WARSAW – If you look through the bars of the locked gate at 14 Prozna Street in Poland’s capital, a place that was the center of the Jewish ghetto 70 years ago, you may spot a small statue of a figure kneeling in prayer. That figure is Adolf Hitler.
“Amen,” a new exhibition by Italian artist Maurizio Cattelan, which includes the praying Hitler, has caused outrage among the Jewish community in Poland as well as among Jewish and Catholic organizations worldwide that regard the exhibit as extremely offensive.
Cattelan, 52, an Italian-born sculptor living in New York, is known for his controversial work. One of the most famous is “La Nona Ora” (“The Ninth Hour”) depicting Pope John Paul II being struck down by a meteorite.
Last month, Cattelan opened a show at the Center for Contemporary Art in Warsaw.
Most of the exhibits are displayed inside the museum, which is elsewhere in Warsaw. Only the praying Hitler has been placed in the middle of the former Jewish ghetto.
The Center for Contemporary Art has a description of Cattelan’s exhibition on its website: “In a Warsaw ravaged by the cataclysmic 20th century, Maurizio Cattelan’s works take on a particular dimension; they become an artistic commentary on the Catholic credo. What, in fact, does love thy enemy mean? What does forgive those who trespass against us mean? Evoking the traumas of history, they deal with memory and forgetfulness, good and evil.”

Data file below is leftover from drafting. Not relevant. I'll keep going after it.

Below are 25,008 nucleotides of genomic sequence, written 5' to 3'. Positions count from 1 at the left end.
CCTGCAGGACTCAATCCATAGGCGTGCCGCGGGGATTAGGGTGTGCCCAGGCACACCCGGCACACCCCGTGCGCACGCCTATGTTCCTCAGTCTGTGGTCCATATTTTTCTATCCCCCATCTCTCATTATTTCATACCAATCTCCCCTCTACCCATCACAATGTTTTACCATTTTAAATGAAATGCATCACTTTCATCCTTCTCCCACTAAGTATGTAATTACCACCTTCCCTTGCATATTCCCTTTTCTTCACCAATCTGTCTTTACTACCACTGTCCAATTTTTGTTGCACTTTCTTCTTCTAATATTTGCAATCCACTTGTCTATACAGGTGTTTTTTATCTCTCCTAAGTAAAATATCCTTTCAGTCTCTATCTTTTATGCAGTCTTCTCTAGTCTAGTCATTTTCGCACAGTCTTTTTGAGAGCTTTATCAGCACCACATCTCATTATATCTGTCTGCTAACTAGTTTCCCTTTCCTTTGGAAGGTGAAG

Cattelan’s decision to put the Hitler figure in the former Jewish ghetto has angered many in Poland, Jews and Christians alike. The organizers of the international film festival Human Docs being held in Poland and dedicated to human rights, have decided to hold a debate on the question “What’s Hitler up to in Poland? The moral impact of provocation in art.”
Historians and artists have tried to explain Cattelan’s decision to place the figure in one of the most sensitive places for Jews in Poland and to resolve the question of whether it is a legitimate art exhibit or an offensive provocation. Some said the kneeling figure appears to be vulnerable and ambiguous. On one hand, the hero is an icon of evil; on the other, the view of Hitler kneeling may evoke sympathy in the viewer. Viewing this object, they say, provokes mixed feelings.
A few days after the Hitler figure was placed in the yard of 14 Prozna Street, someone covered its face and hands in an attempt to obscure its identity, perhaps fearing the reaction it would produce.
Another sign of the strong emotions the figure has raised is that, despite there being no public access to the exhibit, the museum’s management has mounted 24-hour security around it.